“I joined the FDNY mainly because of my grandmother. Unfortunately, she passed away when I was younger, but I saw the interaction with the unit who was on the call to help her. I told myself I am going to work in my neighborhood and help people in need and treat them with dignity and respect. Being able to render care to people from all walks of life is something that I am proud of. We are not here to judge anybody, we are just here to help,” said Rolan, who has been serving in our Department for nearly three years. “Working within Central Brooklyn is an experience. There is no typical day here. Since I’ve been an EMT here, I’ve delivered two babies. We are unsung heroes. We have so many calls and it’s job after job, and we utilize our training to help people. We meet so many families and we receive plenty of thank you's. It’s a good feeling, but there is always the next call. We do the job that we are trained for and we are prepared for anything we may face.”



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68jk09

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When the BKLYN & the BX Tinhouses opened the concept was that as Fire Duty moved around in the City the Structures could also be moved as they were on a slab & built piece by piece....this never happened but I am surprised that after 50 yrs the original structures are still standing & serviceable......when first built they were looked at as temporary & sort of disposable.
 

raybrag

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When the BKLYN & the BX Tinhouses opened the concept was that as Fire Duty moved around in the City the Structures could also be moved as they were on a slab & built piece by piece....this never happened but I am surprised that after 50 yrs the original structures are still standing & serviceable......when first built they were looked at as temporary & sort of disposable.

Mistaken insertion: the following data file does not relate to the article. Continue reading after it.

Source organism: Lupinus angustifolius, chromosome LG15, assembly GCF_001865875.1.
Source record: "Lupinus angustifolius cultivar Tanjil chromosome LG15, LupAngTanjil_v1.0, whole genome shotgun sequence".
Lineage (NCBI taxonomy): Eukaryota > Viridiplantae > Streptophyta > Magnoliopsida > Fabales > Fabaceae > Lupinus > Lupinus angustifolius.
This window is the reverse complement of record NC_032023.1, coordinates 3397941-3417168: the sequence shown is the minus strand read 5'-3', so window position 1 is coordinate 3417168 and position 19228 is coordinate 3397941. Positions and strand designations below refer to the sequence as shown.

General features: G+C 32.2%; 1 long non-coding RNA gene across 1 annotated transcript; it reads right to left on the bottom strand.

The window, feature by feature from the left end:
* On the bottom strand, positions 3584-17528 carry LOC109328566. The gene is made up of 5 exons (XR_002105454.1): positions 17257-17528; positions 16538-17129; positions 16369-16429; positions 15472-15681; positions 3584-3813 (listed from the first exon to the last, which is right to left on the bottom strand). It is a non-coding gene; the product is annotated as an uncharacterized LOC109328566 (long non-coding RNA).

Chief, I don't think you can say that the Bklyn Tin House is the same building that originally opened as "The Tin House". As mentioned in Mack's post above, the only thing they left standing when they renovated was one wall and the steel girders. Reminds me of what the Air Force did with barracks buildings at the old Lowry AFB in Denver in the mid-60s. They were denied funding for new buildings to replace the "temporary" barracks that were put up during WWII, but were given funds to "renovate" the existing buildings. What the USAF did was jack up the roofs of the barracks and put up entirely new structures under those roofs. Of course, when that was done, they went back for funding to replace the "old, worn out roofs" of the barracks. True story . . . I was stationed there when it happened.
 

mack

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When the BKLYN & the BX Tinhouses opened the concept was that as Fire Duty moved around in the City the Structures could also be moved as they were on a slab & built piece by piece....this never happened but I am surprised that after 50 yrs the original structures are still standing & serviceable......when first built they were looked at as temporary & sort of disposable.
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68jk09

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When I was a new LT I Covered on & off in the BKLYN Tinhouse .....232 was still there & 176 had moved up Rockaway Ave to the new FH with 233..... there was a list of phone numbers in the Office of Officers & Members to call if anything came down from HQ about the rumored closing....I always hoped it did not happen at all but especially on a Tour that I was working there as I knew it would be very emotional for the BROTHERS....I was not working there on the Super Bowl Sunday when the despicable closing took place.....awhile afterward I was at the March from the then HQ on Livingston St & over the BKLYN Bridge.... the March stepped off fronted by a large American Flag & led by CPT Ronnie Q. followed by the LTs & then the FFs.of The Tin House & then BROTHERS from all over the City.....it was very sad seeing so many well known Veteran Officers & FFs together on such a sad occasion after getting unceremoniously screwed & loosing their FH & seeing their Busy Unit dissolved.....BMA.